Money Laundering: Dangerous times for politicians and businessmen in Guyana

The Story Within The Story… – By Leonard Gildarie

Leonard Gildarie

Recently, outgoing US ambassador, Perry Holloway, met with a number of media personnel as part of his final engagements before departing Guyana. He left two Saturdays ago.

Holloway sharpened his teeth on the fight against narcotics trafficking in Latin America, before being posted to Guyana.

He was grilled by reporters on the oil contract with ExxonMobil, the local political climate, extraditions and other topical issues.     

Currently, there is a major case which is ongoing, involving Guyana-born, New York-based businessman, Marcus Bisram. The case is significant in many respects.
I can’t remember, during my time in the media, when a US citizen was ever sent back.
Bisram is wanted in Guyana to face a murder charge.

Quite a few Guyanese ended up in US jails because of extraditions. It would spell a shift in relations between US and Guyana.
According to Holloway, during his campaign on the anti-narcotic front, he had seen the use of extraditions as a tool to tackle trans-national crime. Significantly, what Holloway said after, and that is what I want discuss, is what should have us taking notice.

The ambassador noted that in the past there was little fear when these trans-national crimes were committed across a number of other countries. However, new laws on anti-money laundering and extraditions are here, and there will be more such requests from countries that want to prosecute.
This would hold true for other crimes, the official hinted.

It would indeed be worrying news for persons who believe that they can stay here while they conduct illegal transactions and stash their proceeds abroad. Extraditions will be used more. The warning would be a grim reminder that things have changed.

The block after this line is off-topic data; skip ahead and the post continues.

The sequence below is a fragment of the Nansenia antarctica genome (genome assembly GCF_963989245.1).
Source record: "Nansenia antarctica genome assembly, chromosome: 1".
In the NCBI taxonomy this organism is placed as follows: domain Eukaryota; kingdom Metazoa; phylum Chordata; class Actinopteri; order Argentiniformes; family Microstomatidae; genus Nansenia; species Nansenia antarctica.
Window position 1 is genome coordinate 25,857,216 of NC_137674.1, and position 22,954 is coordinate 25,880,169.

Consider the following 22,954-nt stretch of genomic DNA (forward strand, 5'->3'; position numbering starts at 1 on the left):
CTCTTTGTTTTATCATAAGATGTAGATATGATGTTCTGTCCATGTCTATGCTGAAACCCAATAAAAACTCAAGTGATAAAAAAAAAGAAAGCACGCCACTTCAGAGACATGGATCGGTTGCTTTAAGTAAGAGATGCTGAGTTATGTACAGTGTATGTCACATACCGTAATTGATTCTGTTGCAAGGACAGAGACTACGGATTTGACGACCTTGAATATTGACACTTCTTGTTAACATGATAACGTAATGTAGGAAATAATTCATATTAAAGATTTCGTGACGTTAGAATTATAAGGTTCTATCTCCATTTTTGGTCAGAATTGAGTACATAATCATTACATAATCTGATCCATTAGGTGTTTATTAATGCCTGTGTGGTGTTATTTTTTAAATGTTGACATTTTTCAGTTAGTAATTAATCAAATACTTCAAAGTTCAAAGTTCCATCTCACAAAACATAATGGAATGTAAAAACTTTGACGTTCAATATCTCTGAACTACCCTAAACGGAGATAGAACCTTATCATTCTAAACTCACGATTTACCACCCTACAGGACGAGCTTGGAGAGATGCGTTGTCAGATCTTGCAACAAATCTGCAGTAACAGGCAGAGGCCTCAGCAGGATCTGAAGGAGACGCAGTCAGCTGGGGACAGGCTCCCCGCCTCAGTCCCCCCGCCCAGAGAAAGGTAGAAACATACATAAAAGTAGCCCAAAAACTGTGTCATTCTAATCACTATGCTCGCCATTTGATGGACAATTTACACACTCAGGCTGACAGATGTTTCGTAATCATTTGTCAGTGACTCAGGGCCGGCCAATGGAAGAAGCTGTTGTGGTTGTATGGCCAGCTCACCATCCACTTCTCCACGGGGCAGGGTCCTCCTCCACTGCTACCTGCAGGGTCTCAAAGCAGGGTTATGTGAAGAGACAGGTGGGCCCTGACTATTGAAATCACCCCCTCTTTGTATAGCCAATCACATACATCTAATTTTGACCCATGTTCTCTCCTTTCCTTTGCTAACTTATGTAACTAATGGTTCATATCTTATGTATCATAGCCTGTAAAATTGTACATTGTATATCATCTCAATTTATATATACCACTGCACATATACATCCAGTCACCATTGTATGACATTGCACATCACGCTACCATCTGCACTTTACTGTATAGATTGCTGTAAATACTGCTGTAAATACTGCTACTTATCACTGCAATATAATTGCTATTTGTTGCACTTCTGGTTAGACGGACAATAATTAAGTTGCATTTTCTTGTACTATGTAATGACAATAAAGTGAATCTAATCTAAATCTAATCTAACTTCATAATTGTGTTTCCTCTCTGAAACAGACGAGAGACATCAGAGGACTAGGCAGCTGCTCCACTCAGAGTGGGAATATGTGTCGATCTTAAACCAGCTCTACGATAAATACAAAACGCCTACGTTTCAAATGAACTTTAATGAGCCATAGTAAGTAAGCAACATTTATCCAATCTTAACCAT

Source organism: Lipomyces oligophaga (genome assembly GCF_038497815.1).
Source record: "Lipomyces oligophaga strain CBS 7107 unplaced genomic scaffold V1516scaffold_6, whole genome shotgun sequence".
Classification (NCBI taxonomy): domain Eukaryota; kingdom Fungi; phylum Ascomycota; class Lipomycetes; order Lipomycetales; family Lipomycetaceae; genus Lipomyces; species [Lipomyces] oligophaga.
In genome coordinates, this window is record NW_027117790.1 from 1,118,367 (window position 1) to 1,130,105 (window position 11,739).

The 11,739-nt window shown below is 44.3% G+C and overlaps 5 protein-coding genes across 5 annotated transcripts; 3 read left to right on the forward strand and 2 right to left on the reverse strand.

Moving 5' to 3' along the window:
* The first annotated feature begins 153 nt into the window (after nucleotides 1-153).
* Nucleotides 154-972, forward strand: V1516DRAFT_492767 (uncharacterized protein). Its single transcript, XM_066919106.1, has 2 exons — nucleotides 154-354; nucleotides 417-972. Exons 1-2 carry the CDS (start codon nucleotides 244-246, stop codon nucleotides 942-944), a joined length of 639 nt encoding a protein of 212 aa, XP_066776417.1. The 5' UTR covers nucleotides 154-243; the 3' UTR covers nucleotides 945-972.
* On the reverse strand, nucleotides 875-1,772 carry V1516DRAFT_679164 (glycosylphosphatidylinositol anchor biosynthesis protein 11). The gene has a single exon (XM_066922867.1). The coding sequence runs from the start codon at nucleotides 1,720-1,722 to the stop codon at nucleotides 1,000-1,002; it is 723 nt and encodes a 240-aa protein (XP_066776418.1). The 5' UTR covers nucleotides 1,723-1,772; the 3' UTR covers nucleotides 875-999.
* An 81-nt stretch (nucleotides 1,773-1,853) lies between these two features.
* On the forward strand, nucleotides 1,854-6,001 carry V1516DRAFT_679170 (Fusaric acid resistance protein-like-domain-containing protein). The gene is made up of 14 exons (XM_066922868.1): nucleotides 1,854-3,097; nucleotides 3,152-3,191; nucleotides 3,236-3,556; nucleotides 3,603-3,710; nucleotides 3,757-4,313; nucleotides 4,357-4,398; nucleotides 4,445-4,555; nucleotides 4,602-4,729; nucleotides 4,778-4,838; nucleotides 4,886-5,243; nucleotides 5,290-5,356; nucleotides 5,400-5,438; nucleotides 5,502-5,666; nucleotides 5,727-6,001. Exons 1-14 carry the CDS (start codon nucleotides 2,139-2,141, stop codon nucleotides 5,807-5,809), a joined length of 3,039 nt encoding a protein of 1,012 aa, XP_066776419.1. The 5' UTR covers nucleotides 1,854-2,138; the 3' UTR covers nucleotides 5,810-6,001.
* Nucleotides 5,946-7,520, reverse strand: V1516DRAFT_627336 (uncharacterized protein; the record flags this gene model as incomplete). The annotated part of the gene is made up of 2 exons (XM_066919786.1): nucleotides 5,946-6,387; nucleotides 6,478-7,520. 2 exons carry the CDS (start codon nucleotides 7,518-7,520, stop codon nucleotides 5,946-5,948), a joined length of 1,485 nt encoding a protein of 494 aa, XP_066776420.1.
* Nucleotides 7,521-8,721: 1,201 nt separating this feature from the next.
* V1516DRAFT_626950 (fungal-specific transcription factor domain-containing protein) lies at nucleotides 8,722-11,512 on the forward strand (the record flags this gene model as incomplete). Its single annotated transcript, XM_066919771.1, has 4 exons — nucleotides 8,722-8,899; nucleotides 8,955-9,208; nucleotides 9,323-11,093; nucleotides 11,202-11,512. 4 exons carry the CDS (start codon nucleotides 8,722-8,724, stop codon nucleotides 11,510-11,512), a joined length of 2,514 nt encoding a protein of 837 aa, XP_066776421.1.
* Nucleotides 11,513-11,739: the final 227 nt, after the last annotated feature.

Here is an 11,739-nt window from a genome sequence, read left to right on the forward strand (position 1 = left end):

We have had accusations of public office holders who have laundered their proceeds in properties and in bank accounts abroad. We can look at many cases from Malaysia and other countries, where top leaders and their families are being investigated, and monies and bank accounts seized.

The exposure and public humility that came from those revelations have attracted global attention.

There was a time when the US turned a blind eye on large sums of money leaving Guyana. While it was not being declared here, it had to be recorded at the US ports, like at the airports.

Nobody wanted to take a chance of not declaring at those ports.

The US authorities are reportedly sharing this information with local authorities. The US knows the transactions. It appears that some businesses would not declare their income here to avoid scrutiny and the tax man.

We come to the local situation. It is harder to hide money in the local banks. New regulations call for more reporting of suspicious transactions. It has become harder also for local banks to do business with correspondent banks. You depend on them to send and receive money, and conduct other transactions overseas for our local businesses and individuals.

Demerara Bank, for example, does not have a branch overseas. It has to establish a relation with an overseas bank – known as a correspondent bank. There is a significant cost incurred by banks to put systems in place and then continue monitoring suspicious transactions. But they must do just that…the laws say so.

We know of cases where overseas banks just stopped doing business with our local ones because it is too expensive and risky. It is a warning to politicians and would-be ones who think public office is a get-rich place.

You can collect kickbacks, but more than likely you can’t put it in the banks.

A hole in the ground would be a better bet. Or under the mattress.

Local authorities can even now visit the safe deposit boxes if they are convinced that ill-gotten proceeds or evidence has been hidden there.
No bank wants to be accused of colluding with persons or businesses in laundering money.

So yes, the bottom line is that once the money is in the system, it can be tracked.

So unless you want to collect and keep millions in cash, laundering the proceeds through the bank is not such a good idea anymore.

Source: Dec 16, 2018  Kaieteur News
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